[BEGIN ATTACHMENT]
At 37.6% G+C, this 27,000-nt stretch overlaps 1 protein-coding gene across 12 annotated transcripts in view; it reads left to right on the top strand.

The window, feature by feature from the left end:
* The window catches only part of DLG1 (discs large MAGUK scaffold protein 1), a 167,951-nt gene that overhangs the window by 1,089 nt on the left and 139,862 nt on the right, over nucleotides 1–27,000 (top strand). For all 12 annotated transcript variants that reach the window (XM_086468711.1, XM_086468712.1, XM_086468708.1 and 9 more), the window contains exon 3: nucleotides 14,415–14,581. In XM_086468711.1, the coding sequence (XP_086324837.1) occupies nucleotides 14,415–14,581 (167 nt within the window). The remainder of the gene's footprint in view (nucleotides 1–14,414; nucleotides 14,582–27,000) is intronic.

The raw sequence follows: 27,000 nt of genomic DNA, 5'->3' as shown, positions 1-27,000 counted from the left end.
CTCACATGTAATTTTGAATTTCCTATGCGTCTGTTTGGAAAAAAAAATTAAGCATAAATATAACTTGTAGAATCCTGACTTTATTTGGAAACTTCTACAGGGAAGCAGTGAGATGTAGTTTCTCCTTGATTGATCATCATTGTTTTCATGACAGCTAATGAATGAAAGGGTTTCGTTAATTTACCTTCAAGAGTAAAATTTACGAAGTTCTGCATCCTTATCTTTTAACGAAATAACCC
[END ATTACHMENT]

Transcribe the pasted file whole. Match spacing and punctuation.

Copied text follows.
At 37.6% G+C, this 27,000-nt stretch overlaps 1 protein-coding gene across 12 annotated transcripts in view; it reads left to right on the top strand.

The window, feature by feature from the left end:
* The window catches only part of DLG1 (discs large MAGUK scaffold protein 1), a 167,951-nt gene that overhangs the window by 1,089 nt on the left and 139,862 nt on the right, over nucleotides 1–27,000 (top strand). For all 12 annotated transcript variants that reach the window (XM_086468711.1, XM_086468712.1, XM_086468708.1 and 9 more), the window contains exon 3: nucleotides 14,415–14,581. In XM_086468711.1, the coding sequence (XP_086324837.1) occupies nucleotides 14,415–14,581 (167 nt within the window). The remainder of the gene's footprint in view (nucleotides 1–14,414; nucleotides 14,582–27,000) is intronic.

The raw sequence follows: 27,000 nt of genomic DNA, 5'->3' as shown, positions 1-27,000 counted from the left end.
CTCACATGTAATTTTGAATTTCCTATGCGTCTGTTTGGAAAAAAAAATTAAGCATAAATATAACTTGTAGAATCCTGACTTTATTTGGAAACTTCTACAGGGAAGCAGTGAGATGTAGTTTCTCCTTGATTGATCATCATTGTTTTCATGACAGCTAATGAATGAAAGGGTTTCGTTAATTTACCTTCAAGAGTAAAATTTACGAAGTTCTGCATCCTTATCTTTTAACGAAATAACCC